Thursday, March 5, 2020

Tasmania Day 14 - Northern Tasmania

It goes without saying that we slept in again today and didn't leave Roosters Rest until 9:30 AM.  It's a tough life isn't it?

The plan was to head to Warrawee Forest Reserve to do a little hiking and look for more platypus.  However, both Sheila and Google maps couldn't find the place so we drove around a lot until I just decided to head down a road on a hunch and found it no problem.  So much for technology.

Warrawee has great facilities and is a popular mountain biking area but they have a main paved trail that goes about 5 km along a river.  It's a really nice track and should be good for a night walk so we planned to return later that night.

Warrawee Forest Reserve

Platypus river

Warrawee Trail

Little Pied Cormorant:
Little Pied Cormorant

The walk was very relaxing but we didn't see a lot of wildlife.  That changed when we returned to the parking lot and Karen found what she thought was one snake.  But, as we examined the snake we realized that there were two tails.  It was actually two snakes mating.  I took a few pictures to try to ID them but since we knew they were venomous no matter what they were we didn't get too close:

Mating Lowland Copperheads

It wasn't until they uncoupled and I got a shot of the head of one that we were able to positively identify them as lowland copperheads:

One of the most venomous snakes in Australia

What a cool event to witness.  It's only the 2nd time we have seen snakes mating.

As we drove out of the parking lot I cruised slowly along the river and we were able to see two different platypus but they were too far away for pictures.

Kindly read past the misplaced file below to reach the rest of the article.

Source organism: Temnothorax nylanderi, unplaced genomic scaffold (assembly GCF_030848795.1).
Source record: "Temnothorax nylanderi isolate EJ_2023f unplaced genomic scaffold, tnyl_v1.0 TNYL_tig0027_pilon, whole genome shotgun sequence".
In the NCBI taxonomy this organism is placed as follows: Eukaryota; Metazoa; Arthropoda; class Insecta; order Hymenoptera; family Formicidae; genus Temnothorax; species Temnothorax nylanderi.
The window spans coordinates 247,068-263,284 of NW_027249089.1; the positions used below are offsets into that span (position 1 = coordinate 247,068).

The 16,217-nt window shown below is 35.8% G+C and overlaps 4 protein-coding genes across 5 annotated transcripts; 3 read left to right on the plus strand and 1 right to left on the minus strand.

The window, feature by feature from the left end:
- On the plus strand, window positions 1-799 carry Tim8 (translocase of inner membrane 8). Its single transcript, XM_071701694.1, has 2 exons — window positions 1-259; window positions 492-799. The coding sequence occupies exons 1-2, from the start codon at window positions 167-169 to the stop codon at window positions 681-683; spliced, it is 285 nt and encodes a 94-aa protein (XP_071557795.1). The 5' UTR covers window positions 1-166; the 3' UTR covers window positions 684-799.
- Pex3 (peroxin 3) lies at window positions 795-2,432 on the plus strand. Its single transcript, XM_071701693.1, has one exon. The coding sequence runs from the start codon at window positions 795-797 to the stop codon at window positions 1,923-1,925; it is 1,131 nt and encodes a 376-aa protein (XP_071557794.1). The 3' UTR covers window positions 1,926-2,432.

We had lunch in Latrobe at Belly's Bar and Grill which was very nice.  There was some great people watching in the grill today including a couple that was sipping champagne and appeared to be celebrating something.  The woman was dressed up a bit and was in full makeup. The man was wearing flip flops, dirty shorts, and a white tank top.  It was quite the juxtaposition.  I was secretly hoping that he would hold his pinky out while sipping his champagne but that didn't happen.

It was during this lunch that I overheard some people talking about the coronavirus and hoarding at grocery stores.  We had been without internet for much of the trip and even when we had it I make it a point not to do anything on my phone except check email.  Back at Roosters Rest that night though, I did read the news to get caught up on all the craziness in the world.  It was depressing and I decided not to say anything to Karen since there was nothing we could do about any of it anyway.

After lunch, we returned to Warrawee to look for snakes again since we now had a new mission which was to find a tiger snake that would enable us to complete seeing all three species.  But, no luck.  However, we did notice a sheep carcass in a nearby field and decided that we needed to stake that out tonight to see if anything comes to it.  We also scouted a place called Pitcairn Bush Reserve to be sure we found it OK since we also planned a night walk there and didn't want to be searching for it in the dark.  Sheila had proven to be less than reliable. I had read online that someone spotted a southern brown bandicoot at Pitcairn which is how it got on my radar.

With our after dark plans all set, we decided to spend the rest of our daylight hours at Narawntapu NP.  When we got there the eastern grey kangaroos had moved on and were in an entirely different field, but we still found them.


Eastern Greys